The scale of the destruction is still under assessment, as peace has not come to every part of Ukraine. However, it is extremely impressive in some of the liberated Ukrainian territories. According to the largest Ukrainian mobile operator Kyivstar, which is doing its best to provide communication for 26 million subscribers during wartime, it had to restore the operation of 2,500 base stations and eliminate 48,000 accidents over more than two months of the war. The company replaced 25,000 kilometers of damaged cables. This distance is about 25 times the distance from the eastern-most metropolis of Ukraine, Kharkiv, to the country’s “western capital” of Lviv.
Almost all of Kyivstar’s base stations work thanks to the dedicated efforts of engineers who often endanger their lives under shelling and in mined areas under the cover of the Ukrainian soldiers and volunteers. And that is not it: with no competition in mind, telecom engineers are helping each other to bring communication back to peaceful regions and keep it going where it is still dangerous.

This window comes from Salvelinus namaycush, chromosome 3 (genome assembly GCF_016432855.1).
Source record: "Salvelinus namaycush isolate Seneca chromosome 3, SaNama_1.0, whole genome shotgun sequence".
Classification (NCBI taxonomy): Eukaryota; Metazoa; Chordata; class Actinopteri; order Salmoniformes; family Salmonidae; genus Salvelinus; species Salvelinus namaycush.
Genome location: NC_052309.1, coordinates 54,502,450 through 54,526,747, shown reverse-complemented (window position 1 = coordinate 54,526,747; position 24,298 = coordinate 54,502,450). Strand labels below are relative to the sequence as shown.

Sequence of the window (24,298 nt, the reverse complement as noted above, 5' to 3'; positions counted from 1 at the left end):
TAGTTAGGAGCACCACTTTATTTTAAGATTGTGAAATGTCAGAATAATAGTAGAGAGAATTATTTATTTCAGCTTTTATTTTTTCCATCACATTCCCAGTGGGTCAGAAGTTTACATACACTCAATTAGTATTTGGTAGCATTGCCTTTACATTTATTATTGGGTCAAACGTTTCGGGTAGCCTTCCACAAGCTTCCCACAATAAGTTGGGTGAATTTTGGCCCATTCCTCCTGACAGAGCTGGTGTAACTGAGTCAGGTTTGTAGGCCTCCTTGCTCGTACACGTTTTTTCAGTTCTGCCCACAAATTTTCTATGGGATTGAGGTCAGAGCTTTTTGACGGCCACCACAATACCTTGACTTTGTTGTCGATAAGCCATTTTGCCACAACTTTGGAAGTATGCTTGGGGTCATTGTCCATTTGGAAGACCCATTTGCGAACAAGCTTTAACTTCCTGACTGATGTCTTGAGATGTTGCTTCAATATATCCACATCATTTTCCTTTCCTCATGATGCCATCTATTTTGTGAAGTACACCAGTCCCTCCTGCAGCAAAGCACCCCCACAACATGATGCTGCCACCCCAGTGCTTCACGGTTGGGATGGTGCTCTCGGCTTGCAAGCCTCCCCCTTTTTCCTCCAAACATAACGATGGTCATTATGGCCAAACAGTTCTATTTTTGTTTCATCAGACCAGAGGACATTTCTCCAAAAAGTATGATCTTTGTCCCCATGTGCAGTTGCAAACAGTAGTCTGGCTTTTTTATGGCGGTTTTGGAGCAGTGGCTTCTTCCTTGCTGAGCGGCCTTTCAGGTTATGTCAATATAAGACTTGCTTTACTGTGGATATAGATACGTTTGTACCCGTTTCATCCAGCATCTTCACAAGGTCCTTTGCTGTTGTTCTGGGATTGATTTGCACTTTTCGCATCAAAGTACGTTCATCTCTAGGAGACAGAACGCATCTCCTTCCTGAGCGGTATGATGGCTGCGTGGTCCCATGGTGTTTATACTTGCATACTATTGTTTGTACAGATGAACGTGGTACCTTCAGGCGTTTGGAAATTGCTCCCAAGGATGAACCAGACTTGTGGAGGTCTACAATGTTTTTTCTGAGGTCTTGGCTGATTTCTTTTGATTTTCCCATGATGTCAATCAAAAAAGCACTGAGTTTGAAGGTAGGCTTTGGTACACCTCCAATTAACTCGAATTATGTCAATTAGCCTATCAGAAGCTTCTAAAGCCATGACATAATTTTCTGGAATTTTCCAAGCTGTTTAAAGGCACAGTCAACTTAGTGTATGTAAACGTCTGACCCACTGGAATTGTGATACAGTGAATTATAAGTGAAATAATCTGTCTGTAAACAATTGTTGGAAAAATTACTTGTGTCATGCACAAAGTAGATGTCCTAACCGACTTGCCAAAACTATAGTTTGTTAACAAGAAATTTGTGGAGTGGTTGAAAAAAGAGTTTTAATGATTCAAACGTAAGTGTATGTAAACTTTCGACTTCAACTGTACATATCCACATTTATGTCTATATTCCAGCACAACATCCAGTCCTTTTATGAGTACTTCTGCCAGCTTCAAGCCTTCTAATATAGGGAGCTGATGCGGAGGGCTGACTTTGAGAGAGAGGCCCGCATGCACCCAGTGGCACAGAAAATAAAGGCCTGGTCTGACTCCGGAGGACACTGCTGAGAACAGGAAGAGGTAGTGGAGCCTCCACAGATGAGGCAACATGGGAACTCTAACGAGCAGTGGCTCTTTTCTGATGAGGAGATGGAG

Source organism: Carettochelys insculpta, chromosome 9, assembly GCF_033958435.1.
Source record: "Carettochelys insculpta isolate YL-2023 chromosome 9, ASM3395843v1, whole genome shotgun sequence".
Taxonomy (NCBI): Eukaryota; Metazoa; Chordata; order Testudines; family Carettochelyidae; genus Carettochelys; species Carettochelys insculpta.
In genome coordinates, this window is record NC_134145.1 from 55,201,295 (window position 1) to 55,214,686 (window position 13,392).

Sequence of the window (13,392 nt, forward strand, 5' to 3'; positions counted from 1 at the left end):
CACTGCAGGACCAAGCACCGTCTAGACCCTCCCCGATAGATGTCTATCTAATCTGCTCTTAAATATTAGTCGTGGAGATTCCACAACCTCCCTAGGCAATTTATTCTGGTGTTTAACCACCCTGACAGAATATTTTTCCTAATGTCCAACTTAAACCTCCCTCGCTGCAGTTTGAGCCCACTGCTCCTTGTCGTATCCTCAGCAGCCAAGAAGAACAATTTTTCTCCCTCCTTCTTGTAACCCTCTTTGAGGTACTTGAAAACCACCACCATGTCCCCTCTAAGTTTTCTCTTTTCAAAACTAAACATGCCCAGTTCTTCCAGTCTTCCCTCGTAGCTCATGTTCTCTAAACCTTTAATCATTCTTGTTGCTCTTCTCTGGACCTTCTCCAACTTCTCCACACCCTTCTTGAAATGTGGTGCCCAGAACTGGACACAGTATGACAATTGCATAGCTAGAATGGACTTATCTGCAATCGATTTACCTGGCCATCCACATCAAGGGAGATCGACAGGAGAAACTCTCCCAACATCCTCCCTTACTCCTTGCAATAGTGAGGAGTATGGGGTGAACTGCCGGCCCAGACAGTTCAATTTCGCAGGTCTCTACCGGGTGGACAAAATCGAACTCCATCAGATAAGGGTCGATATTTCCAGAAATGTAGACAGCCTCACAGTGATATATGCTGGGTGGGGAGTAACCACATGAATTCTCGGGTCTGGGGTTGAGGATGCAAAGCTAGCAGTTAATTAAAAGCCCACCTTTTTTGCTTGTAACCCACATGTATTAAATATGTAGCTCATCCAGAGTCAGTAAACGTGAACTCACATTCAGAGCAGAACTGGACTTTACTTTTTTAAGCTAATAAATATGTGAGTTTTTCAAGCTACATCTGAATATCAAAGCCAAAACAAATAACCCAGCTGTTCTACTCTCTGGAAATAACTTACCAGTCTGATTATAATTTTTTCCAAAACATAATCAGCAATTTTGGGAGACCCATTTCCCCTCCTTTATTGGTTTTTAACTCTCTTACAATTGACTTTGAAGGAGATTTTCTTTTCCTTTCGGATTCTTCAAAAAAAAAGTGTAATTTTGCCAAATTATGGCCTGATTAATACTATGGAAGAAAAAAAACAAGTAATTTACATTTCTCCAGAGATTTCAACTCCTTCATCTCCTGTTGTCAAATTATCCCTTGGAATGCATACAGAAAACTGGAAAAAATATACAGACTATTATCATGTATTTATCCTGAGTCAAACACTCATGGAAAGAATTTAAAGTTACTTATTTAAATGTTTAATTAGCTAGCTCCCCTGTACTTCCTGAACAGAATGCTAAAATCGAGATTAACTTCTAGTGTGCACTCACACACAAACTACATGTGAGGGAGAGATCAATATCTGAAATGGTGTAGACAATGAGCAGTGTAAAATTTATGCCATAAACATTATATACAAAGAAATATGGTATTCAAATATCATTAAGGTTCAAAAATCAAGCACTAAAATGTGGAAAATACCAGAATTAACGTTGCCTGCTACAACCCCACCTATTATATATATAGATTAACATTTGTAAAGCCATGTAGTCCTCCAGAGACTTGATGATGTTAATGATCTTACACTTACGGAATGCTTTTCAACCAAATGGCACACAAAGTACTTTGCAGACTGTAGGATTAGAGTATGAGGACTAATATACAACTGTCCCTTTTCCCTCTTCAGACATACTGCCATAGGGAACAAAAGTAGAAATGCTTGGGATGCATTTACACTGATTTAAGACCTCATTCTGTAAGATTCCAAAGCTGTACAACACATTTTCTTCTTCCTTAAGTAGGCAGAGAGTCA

Sumy Region: Engineers of Telecom Companies Jointly Restore Networks
Trostianets, Okhtyrka, and the surrounding villages suffered the most damage in the region, as they saw destroyed buildings, power grids, and other infrastructure, including mobile base stations. The occupiers left “reminders”, such as mines and tripwires, all over the place.